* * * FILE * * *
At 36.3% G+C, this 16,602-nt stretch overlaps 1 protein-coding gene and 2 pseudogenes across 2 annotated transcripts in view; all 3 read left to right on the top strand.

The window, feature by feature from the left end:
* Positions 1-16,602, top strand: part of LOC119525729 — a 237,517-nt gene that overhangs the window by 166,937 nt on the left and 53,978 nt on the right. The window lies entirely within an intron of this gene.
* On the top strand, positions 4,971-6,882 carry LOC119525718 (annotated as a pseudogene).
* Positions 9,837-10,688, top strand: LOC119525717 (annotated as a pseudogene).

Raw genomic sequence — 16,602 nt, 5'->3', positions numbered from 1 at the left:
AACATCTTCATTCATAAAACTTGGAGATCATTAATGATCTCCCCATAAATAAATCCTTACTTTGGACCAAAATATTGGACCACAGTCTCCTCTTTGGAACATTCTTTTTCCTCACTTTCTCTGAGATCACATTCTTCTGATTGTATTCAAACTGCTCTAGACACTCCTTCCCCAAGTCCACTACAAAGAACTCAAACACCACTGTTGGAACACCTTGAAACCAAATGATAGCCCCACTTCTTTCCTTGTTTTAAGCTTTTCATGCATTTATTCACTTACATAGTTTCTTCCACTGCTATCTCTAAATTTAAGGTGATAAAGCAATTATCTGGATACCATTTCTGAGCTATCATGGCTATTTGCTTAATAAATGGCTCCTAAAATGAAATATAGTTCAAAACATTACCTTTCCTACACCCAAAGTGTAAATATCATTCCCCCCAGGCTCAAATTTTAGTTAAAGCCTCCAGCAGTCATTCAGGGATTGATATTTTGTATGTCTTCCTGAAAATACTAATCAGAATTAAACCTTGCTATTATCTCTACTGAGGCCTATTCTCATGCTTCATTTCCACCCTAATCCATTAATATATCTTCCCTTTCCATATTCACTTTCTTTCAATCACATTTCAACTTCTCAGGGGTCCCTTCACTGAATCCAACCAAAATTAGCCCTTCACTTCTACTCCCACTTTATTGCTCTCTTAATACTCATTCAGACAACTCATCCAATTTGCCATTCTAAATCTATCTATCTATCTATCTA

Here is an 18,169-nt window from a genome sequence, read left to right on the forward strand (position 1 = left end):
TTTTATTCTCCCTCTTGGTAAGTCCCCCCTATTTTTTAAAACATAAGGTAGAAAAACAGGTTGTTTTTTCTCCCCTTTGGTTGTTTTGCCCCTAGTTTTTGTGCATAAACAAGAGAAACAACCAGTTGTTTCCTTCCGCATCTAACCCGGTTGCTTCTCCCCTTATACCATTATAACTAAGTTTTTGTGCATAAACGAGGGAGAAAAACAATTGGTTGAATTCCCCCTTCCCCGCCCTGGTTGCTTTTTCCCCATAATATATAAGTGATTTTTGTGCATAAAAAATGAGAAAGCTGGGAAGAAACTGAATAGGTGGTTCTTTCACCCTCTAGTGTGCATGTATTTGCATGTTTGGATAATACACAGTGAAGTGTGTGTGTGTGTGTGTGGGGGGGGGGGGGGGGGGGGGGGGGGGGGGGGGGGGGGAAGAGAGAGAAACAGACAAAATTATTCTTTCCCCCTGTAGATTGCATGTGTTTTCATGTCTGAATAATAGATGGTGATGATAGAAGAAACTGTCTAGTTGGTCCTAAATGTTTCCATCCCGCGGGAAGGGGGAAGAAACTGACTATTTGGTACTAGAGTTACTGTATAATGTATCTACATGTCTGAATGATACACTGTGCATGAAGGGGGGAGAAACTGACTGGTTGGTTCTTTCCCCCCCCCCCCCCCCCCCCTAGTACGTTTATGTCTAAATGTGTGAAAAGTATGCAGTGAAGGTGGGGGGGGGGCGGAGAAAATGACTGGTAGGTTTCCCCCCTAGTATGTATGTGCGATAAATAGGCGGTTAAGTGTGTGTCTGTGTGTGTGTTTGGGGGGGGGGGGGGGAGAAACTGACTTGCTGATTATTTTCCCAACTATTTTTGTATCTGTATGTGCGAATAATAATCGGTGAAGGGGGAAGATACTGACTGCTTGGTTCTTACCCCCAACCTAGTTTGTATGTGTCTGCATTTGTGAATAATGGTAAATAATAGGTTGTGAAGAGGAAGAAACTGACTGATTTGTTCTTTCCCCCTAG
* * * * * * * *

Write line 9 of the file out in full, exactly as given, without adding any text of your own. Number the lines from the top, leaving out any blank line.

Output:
TTTTATTCTCCCTCTTGGTAAGTCCCCCCTATTTTTTAAAACATAAGGTAGAAAAACAGGTTGTTTTTTCTCCCCTTTGGTTGTTTTGCCCCTAGTTTTTGTGCATAAACAAGAGAAACAACCAGTTGTTTCCTTCCGCATCTAACCCGGTTGCTTCTCCCCTTATACCATTATAACTAAGTTTTTGTGCATAAACGAGGGAGAAAAACAATTGGTTGAATTCCCCCTTCCCCGCCCTGGTTGCTTTTTCCCCATAATATATAAGTGATTTTTGTGCATAAAAAATGAGAAAGCTGGGAAGAAACTGAATAGGTGGTTCTTTCACCCTCTAGTGTGCATGTATTTGCATGTTTGGATAATACACAGTGAAGTGTGTGTGTGTGTGTGTGGGGGGGGGGGGGGGGGGGGGGGGGGGGGGGGGGGGGGAAGAGAGAGAAACAGACAAAATTATTCTTTCCCCCTGTAGATTGCATGTGTTTTCATGTCTGAATAATAGATGGTGATGATAGAAGAAACTGTCTAGTTGGTCCTAAATGTTTCCATCCCGCGGGAAGGGGGAAGAAACTGACTATTTGGTACTAGAGTTACTGTATAATGTATCTACATGTCTGAATGATACACTGTGCATGAAGGGGGGAGAAACTGACTGGTTGGTTCTTTCCCCCCCCCCCCCCCCCCCCTAGTACGTTTATGTCTAAATGTGTGAAAAGTATGCAGTGAAGGTGGGGGGGGGGCGGAGAAAATGACTGGTAGGTTTCCCCCCTAGTATGTATGTGCGATAAATAGGCGGTTAAGTGTGTGTCTGTGTGTGTGTTTGGGGGGGGGGGGGGGAGAAACTGACTTGCTGATTATTTTCCCAACTATTTTTGTATCTGTATGTGCGAATAATAATCGGTGAAGGGGGAAGATACTGACTGCTTGGTTCTTACCCCCAACCTAGTTTGTATGTGTCTGCATTTGTGAATAATGGTAAATAATAGGTTGTGAAGAGGAAGAAACTGACTGATTTGTTCTTTCCCCCTAG